I do wish you had put James Jamerson on here as well; if it came out of Motown in the ’60s, you could bet a tenner on it being Jamerson on bass.

  • John

    Tommy Tedesco deserves more than a mention under “Wrecking Crew”.

    • Michael

      Yes, Tommy deserved a lot more recogniziton than he received. He played on my very first session with the Mar-kets and I’ve never worked with a better muscician than Tommy. Thanks for bringing him to our attention.

  • Malik

    Man, WAH WAH WATSON is not included!!! The best guitar tracks ever recorded from this maestro.Second to none.. Barry White, Marvin Gaye Maxwell, The list goes on into infinity,do all a favor and include this man while he’s still alive ( I hope ).

    • desertswo

      You aren’t wrong, but it is Dennis Coffey who is most often credited for bringing the Wah-wah sound to Motown. The theme for the movie “Shaft,” and the Temptations “Ball of Confusion” are just a couple of the sessions his playing brought to life. He and Wah-wah Watson collaborated a lot, so it isn’t surprising that their playing influenced each other’s styles.

      • Rosgomusic

        Where are you getting your info. Dennis Coffey did not play on Shaft. That was Charles Pitts. Get YOUR Facts Straight.

  • Stewdog

    What, no mention of Jimmy Page? He was one of the most in demand session musicians along with Big Jim Sullivan during the 1960s, before he joined the Yardbirds. You don’t even mention John Paul Jones in this list either!

    • Jose Sanchez

      I believe he mentioned them all before the list itself. He may be focusing on session musicians that might not have gotten the level of recognition that Jimmy Page and Jim Sullivan got

  • BAnanko


  • Vivid Drive

    Great list. I had the opportunity to work with Hal Blaine in the mid 90’s. He is a great guy who provided the beat for some of the best pop music ever recorded. Other incredible musicians are mentioned above, but I do believe that Hal belongs at tha top of this list. Nice job.

  • Malik

    Thanks Deserts, Dennis Coffey was a badd cat with the Motown sound.The Funk Brothers were the main ones though. Sadly their services diminished when Motown went Hollywood from Detroit. Wah Wah revolutionized the paddle all throughout the industry with and beyond Motown.Psychedelic soul was a term coined to best describe his riffs,He gave instant creditability to Any rhythm section,absoulutely the Best.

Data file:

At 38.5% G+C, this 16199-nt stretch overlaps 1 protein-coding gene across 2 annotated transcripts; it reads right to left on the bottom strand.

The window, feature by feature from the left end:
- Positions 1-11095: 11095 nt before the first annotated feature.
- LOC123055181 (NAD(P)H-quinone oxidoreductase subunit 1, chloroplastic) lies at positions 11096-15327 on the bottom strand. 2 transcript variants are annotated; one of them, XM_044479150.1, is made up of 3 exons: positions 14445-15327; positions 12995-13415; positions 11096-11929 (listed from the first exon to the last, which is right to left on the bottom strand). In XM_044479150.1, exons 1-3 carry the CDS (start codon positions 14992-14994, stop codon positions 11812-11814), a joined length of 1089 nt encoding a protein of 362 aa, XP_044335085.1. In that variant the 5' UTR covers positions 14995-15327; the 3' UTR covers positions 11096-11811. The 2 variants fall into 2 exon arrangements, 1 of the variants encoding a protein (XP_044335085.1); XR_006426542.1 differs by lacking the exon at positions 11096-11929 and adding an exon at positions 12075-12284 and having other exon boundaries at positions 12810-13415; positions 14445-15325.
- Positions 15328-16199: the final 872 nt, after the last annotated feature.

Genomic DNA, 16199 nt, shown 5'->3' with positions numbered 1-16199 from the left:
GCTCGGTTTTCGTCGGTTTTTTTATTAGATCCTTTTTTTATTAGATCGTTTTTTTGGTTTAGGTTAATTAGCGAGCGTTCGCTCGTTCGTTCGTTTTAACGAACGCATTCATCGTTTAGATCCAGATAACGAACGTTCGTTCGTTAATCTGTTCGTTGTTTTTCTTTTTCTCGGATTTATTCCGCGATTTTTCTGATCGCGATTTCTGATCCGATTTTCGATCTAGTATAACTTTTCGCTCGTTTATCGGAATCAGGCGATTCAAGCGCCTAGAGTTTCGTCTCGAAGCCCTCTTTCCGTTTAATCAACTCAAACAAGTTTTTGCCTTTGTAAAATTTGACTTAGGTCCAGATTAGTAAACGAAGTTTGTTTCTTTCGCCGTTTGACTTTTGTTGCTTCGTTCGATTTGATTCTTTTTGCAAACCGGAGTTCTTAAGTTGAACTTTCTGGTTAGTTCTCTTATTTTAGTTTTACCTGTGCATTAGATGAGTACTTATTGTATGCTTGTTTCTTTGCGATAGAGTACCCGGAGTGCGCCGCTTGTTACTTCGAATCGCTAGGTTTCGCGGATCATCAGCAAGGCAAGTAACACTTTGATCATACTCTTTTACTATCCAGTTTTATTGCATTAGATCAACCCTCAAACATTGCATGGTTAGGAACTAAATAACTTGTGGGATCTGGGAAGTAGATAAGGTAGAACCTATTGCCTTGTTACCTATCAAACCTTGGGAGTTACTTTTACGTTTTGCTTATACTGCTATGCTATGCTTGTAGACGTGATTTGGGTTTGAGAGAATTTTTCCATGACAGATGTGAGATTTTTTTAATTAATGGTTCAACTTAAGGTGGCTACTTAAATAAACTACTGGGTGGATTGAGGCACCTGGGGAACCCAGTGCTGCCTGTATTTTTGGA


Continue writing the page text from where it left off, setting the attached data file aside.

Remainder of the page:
• Patrick

    Very entertaining list, but I’m disappointed by the absence of Nicky Hopkins.

  • Joe Cogan

    Bernard Purdie, James Jamerson, Donald “Duck” Dunn, David Lindley

  • Stuart

    Where are the world’s greatest house band Booker T and The MGs?

    And from Reggae, Lee Scratch Perry’s Black Ark house band, The Upsetters. Or Sly and Robbie, who have played on something like 200,000 records.

  • Jose Sanchez

    Someone wanna tell me where the hell are Jeff Porcaro, David Paich, Steve Lukather, David Hungate and Greg Phillinganes??

    • fred perillo

      And Nathen East to.

  • fred perillo

    Were is TOTO!….HEARD OF BOZ SCAGGS THATS TOTO,, STEELY DAN, THATS TOTO…HALF MICHEAL JACKSON THRILLER ALBUM…YEA TOTO TO…HELLO REDO LIST, can add more george benson, micheal mcdonald ,kenny loggins even lional ritchie songs, come on guys. And get’em in the hall of fame already.

    • fred perillo

      At Least Jeff Pocoro And Steve Lukather, and paich wrote a lot of hits.

  • Stephanie

    I watched Standing in the Shadows of Motown in film school and it actually brought a tear to my eye. It’s one thing to simply be a musician who plays on a track something that someone else wrote, but another to not be credited with music you made up. That is sadly the case with many of these studio musicians who sometimes bring us the most famous riffs of all time.

  • Patrick G

    This comment is coming way too late, but I’m not going to criticize Evan Andrews for not getting every important session player on here – it’s a daunting task to bring it down to just 10. For instance, the man who currently holds the record for most recorded drummer in history is John JR Robinson. Hey may not have the iconic list that Hal Blaine boasts, but he definitely has a place. He’s one of my favorites – that’s for sure.

  • Murray Pettinger

    Can someone please tell me who is the drummer on the Chi Lites ” Oh Girl”. Just can’t get over the groove!!!